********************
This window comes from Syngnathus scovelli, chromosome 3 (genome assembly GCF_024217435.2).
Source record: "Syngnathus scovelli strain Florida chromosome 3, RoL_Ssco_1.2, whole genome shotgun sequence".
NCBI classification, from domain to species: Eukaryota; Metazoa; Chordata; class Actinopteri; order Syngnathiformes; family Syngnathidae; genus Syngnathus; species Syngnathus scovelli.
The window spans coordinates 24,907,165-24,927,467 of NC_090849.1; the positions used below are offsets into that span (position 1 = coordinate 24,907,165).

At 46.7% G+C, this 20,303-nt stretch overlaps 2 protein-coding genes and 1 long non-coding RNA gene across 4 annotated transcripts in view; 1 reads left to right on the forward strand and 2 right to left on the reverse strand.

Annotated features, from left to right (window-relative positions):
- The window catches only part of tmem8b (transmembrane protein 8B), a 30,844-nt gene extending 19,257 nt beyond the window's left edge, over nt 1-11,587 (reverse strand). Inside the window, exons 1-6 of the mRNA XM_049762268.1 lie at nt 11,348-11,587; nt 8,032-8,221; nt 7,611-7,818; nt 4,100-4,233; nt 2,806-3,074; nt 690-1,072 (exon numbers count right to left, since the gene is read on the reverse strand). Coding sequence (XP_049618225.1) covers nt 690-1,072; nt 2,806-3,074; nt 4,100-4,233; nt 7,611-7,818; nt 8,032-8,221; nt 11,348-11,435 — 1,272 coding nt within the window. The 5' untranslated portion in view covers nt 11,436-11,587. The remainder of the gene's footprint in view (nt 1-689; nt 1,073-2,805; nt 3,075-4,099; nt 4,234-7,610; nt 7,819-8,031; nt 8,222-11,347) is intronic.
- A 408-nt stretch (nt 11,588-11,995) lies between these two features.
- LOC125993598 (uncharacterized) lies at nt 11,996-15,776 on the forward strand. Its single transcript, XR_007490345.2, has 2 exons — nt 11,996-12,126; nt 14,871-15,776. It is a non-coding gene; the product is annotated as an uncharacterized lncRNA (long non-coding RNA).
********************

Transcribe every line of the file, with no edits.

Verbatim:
This window comes from Syngnathus scovelli, chromosome 3 (genome assembly GCF_024217435.2).
Source record: "Syngnathus scovelli strain Florida chromosome 3, RoL_Ssco_1.2, whole genome shotgun sequence".
NCBI classification, from domain to species: Eukaryota; Metazoa; Chordata; class Actinopteri; order Syngnathiformes; family Syngnathidae; genus Syngnathus; species Syngnathus scovelli.
The window spans coordinates 24,907,165-24,927,467 of NC_090849.1; the positions used below are offsets into that span (position 1 = coordinate 24,907,165).

At 46.7% G+C, this 20,303-nt stretch overlaps 2 protein-coding genes and 1 long non-coding RNA gene across 4 annotated transcripts in view; 1 reads left to right on the forward strand and 2 right to left on the reverse strand.

Annotated features, from left to right (window-relative positions):
- The window catches only part of tmem8b (transmembrane protein 8B), a 30,844-nt gene extending 19,257 nt beyond the window's left edge, over nt 1-11,587 (reverse strand). Inside the window, exons 1-6 of the mRNA XM_049762268.1 lie at nt 11,348-11,587; nt 8,032-8,221; nt 7,611-7,818; nt 4,100-4,233; nt 2,806-3,074; nt 690-1,072 (exon numbers count right to left, since the gene is read on the reverse strand). Coding sequence (XP_049618225.1) covers nt 690-1,072; nt 2,806-3,074; nt 4,100-4,233; nt 7,611-7,818; nt 8,032-8,221; nt 11,348-11,435 — 1,272 coding nt within the window. The 5' untranslated portion in view covers nt 11,436-11,587. The remainder of the gene's footprint in view (nt 1-689; nt 1,073-2,805; nt 3,075-4,099; nt 4,234-7,610; nt 7,819-8,031; nt 8,222-11,347) is intronic.
- A 408-nt stretch (nt 11,588-11,995) lies between these two features.
- LOC125993598 (uncharacterized) lies at nt 11,996-15,776 on the forward strand. Its single transcript, XR_007490345.2, has 2 exons — nt 11,996-12,126; nt 14,871-15,776. It is a non-coding gene; the product is annotated as an uncharacterized lncRNA (long non-coding RNA).